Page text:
Fold-out map of Kansas from the American Guide Series volume on the state, 1939.
Call Number: RH C11429.Click image to enlarge.

One of those WPA projects was the agency called the Federal Writers’ Project (FWP). Begun in 1935 and ending in 1943, the FWP, at its peak, employed approximately 6,600 unemployed writers, editors, researchers, historians, art critics, archaeologists, geologists, cartographers, and clerical workers. They produced more than 276 books, 701 pamphlets, and 340 other publications, such as articles, leaflets, and radio scripts. The most popular of these works was the American Guide Series. Each state, through the FWP, hired staff to create a guidebook that contained information about the state’s history, cities, landmarks, and historic sites; the culture of its people; and the geology and geography of the land. Each guidebook also contained a detailed highway map, usually folded up at the back of the book. In addition to the states, guidebooks were created for the territories (except Hawaii) and large cities, such as Washington, D.C. and New York. Some states, including Kansas, were able to create guidebooks for a few of their towns, as well. For their time, there is also a surprising amount of information about minority populations in the guidebooks, although often stereotypical and exploitative. The goal of the guidebooks was to familiarize Americans with their own state and country and to keep them in the United States on their vacations, where their tourism dollars were most needed.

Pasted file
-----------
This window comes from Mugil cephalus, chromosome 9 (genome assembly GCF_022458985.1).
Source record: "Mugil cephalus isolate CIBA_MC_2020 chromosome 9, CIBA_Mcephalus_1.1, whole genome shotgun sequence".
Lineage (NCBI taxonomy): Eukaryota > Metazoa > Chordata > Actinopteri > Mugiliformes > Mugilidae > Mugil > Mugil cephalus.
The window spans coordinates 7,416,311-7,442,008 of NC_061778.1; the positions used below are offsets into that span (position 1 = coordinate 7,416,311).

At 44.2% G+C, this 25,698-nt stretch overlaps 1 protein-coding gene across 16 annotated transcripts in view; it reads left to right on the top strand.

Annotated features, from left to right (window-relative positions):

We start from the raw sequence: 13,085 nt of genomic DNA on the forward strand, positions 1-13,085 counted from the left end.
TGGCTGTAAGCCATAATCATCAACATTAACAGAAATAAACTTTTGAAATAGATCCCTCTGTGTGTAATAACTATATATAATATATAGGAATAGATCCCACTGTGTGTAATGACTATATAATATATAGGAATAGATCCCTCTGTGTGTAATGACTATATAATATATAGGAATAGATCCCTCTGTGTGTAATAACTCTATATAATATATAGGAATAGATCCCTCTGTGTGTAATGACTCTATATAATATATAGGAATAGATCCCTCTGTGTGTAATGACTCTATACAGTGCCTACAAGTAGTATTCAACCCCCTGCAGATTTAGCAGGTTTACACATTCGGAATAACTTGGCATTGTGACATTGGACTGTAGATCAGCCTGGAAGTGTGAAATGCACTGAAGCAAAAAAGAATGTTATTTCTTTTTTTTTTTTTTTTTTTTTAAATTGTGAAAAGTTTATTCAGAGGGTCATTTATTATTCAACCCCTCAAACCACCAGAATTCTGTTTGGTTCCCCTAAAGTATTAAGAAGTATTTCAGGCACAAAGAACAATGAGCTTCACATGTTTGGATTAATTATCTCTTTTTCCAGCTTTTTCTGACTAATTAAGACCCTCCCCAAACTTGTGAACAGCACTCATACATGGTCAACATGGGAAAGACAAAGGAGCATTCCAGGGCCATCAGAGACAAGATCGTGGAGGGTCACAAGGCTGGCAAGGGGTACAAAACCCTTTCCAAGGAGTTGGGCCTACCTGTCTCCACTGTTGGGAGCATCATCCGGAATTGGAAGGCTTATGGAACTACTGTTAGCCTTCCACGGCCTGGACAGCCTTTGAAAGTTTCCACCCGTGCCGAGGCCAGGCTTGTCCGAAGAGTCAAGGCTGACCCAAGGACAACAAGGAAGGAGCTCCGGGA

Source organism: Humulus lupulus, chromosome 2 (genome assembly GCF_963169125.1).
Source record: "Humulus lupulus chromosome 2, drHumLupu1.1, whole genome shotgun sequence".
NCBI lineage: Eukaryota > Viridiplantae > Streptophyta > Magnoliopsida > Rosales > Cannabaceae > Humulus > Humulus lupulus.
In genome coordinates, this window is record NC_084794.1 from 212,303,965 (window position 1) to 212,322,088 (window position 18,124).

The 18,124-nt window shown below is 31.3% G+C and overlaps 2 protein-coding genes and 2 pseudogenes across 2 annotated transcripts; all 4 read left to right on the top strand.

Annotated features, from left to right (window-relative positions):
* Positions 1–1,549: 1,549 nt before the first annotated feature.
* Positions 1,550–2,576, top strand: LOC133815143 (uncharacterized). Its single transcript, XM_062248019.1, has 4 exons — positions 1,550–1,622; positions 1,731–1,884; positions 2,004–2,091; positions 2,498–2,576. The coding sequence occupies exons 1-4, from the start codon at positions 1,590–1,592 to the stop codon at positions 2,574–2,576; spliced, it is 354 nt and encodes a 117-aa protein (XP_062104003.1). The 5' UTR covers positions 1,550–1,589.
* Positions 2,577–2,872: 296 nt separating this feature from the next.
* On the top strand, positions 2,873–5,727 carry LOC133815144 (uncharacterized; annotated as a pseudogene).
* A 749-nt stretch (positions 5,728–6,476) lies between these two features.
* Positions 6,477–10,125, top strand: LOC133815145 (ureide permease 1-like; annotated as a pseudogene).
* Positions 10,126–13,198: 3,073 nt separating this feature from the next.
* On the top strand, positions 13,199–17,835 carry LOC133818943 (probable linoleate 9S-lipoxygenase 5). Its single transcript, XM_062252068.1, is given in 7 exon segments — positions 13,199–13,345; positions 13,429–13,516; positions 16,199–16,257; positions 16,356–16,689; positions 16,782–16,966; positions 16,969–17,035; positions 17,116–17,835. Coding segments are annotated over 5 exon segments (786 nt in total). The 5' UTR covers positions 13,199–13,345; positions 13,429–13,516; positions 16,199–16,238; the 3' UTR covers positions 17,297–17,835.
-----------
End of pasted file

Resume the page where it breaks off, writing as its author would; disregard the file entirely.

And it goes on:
Title page of American Guide Series for Washington, D.C., 1937

Title page of American Guide Series for Washington, D.C., 1937.
Call Number: RH C3424. Click image to enlarge.

Title pages for American Guide Series for Leavenworth and Larned, Kansas

Title pages for American Guide Series for Leavenworth (1940) and Larned (1938), Kansas.
Call Numbers: RH C4787 and RH C4999. Click image to enlarge.

Describing the Series, Harry Hopkins, federal relief administrator, perhaps said it best when he noted: